🔴 Condition - Good 🔴

For eighteen years, Mark Seymour fronted a band he formed but wasn't remotely in control of, called Hunters & Collectors. Despite minimal commercial airplay and conspicuous (and repeated) failures to 'crack it OS', Hunnas became one of the most successful live acts in Australian rock. They inspired fanatical devotion from fans and their songs became anthems for a generation.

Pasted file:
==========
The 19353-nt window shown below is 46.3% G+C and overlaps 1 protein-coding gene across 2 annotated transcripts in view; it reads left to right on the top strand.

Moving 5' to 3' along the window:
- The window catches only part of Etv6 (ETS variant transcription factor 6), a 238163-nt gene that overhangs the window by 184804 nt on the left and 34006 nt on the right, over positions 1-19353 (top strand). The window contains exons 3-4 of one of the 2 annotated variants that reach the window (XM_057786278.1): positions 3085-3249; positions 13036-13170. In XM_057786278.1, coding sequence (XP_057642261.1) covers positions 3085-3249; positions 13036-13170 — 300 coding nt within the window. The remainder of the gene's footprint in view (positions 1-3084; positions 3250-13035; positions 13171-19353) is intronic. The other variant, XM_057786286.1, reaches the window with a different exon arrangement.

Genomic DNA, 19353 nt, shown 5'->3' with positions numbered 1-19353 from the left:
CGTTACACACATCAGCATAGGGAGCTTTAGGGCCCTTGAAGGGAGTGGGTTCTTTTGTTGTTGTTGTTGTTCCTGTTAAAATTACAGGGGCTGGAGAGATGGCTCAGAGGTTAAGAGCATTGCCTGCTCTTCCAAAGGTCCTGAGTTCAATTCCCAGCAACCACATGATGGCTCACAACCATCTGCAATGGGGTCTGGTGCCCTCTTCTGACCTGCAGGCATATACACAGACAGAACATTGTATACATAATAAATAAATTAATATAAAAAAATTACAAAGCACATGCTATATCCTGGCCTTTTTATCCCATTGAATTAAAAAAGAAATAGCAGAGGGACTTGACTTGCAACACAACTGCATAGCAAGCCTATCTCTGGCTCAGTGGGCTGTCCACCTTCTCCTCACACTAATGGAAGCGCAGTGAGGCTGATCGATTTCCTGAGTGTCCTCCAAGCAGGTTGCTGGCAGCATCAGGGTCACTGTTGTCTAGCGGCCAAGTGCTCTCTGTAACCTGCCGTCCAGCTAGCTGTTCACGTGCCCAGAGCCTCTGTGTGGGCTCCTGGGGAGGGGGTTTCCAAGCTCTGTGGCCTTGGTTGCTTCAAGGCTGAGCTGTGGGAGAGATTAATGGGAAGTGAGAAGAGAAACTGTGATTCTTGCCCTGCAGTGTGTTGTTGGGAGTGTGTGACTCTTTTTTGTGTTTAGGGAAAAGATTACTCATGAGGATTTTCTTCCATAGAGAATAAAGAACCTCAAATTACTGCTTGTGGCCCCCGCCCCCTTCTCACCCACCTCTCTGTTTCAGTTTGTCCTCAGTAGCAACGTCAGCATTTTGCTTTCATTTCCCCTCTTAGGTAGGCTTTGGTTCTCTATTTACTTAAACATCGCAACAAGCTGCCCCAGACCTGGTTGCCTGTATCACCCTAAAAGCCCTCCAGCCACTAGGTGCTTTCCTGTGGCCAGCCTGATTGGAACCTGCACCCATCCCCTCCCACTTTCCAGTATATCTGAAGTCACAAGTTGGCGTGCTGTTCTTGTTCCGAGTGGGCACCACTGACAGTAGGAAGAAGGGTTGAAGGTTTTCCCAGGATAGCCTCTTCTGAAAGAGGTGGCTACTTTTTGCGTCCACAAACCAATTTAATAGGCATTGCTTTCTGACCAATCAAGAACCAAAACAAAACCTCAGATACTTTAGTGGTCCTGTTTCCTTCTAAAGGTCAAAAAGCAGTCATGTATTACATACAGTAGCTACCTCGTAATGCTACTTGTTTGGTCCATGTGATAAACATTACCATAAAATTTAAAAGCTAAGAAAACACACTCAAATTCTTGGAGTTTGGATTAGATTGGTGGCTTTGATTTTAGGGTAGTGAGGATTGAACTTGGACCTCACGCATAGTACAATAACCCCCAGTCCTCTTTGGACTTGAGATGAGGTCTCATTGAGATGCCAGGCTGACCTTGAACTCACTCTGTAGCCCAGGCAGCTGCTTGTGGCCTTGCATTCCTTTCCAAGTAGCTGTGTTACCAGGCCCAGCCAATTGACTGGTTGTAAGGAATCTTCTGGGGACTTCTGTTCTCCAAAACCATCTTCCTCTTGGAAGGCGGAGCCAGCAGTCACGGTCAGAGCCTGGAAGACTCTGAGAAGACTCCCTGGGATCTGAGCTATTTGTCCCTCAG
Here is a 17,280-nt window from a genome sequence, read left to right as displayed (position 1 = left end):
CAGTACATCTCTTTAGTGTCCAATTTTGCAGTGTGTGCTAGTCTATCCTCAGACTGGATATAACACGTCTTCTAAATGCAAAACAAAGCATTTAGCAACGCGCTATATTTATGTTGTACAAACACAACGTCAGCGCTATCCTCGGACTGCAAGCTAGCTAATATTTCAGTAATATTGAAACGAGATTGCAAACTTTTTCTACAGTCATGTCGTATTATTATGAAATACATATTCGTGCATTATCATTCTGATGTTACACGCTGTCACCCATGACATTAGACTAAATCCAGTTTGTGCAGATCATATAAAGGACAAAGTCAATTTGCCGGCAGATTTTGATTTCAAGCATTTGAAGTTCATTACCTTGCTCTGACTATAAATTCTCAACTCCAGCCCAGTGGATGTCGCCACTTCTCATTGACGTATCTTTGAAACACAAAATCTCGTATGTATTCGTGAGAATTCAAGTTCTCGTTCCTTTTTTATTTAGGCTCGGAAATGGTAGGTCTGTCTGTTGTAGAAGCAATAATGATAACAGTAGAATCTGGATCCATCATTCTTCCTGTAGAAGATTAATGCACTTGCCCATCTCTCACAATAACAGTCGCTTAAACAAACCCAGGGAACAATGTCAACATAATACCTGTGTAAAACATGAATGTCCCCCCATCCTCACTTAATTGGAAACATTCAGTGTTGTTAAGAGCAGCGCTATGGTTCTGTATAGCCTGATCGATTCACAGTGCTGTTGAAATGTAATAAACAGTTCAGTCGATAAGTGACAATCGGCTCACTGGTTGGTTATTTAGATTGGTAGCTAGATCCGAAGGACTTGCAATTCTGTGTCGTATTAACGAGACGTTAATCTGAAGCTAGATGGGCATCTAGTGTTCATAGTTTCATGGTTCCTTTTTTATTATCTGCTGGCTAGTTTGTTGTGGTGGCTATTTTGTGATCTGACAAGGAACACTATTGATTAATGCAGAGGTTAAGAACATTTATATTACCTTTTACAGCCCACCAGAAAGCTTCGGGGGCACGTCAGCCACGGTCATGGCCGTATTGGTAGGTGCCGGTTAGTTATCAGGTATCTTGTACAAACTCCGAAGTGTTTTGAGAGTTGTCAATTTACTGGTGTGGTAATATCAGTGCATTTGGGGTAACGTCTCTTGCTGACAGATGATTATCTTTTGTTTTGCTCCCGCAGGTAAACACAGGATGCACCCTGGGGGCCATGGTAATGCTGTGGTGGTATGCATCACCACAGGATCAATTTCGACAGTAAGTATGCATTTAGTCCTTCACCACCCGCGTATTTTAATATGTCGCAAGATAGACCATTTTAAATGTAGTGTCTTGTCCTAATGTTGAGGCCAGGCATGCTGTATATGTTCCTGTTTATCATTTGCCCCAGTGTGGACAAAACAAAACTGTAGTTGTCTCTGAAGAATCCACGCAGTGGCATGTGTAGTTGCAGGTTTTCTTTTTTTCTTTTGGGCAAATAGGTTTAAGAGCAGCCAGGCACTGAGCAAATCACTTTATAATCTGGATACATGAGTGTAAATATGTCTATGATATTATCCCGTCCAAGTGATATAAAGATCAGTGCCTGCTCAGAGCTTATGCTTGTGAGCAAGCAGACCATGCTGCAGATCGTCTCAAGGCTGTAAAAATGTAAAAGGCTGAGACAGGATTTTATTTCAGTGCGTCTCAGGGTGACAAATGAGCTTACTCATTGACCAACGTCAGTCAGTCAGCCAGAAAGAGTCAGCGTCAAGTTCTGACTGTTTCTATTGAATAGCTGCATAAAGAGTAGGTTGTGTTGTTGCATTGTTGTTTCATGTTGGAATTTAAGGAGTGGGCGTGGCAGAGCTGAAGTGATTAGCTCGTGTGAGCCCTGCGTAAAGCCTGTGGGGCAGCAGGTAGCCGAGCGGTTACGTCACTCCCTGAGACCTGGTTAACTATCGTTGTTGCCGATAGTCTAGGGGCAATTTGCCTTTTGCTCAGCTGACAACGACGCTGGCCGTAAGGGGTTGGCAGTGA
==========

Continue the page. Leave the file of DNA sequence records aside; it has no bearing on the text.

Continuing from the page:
What happens inside a band that gets that big, but never gets huge? What does eighteen years of touring with a changing cast of more than a dozen other musicians do to you? What about personal space, boredom, love? The title Thirteen Tonne Theory refers to the calculation that to reach their audiences H&C needed enough stage-gear to fill a thirteen-tonne truck, raising the question: were they driving the truck, or was the truck driving them? And from the inside, this touring machine was completely dysfunctional. H&C were more like an experimental workers' collective than a band. They shared all decisions and money equally - the sound mixer got a share of the song writing royalties. Seymour recounts the complete, exasperating and fascinating story, from life on the road and its inane promo duties, to meeting Gary Glitter in his jock strap and working as a roadie for Nick Cave; and from supporting the Angels at the speedway to the endless waiting around between their onstage adventures.


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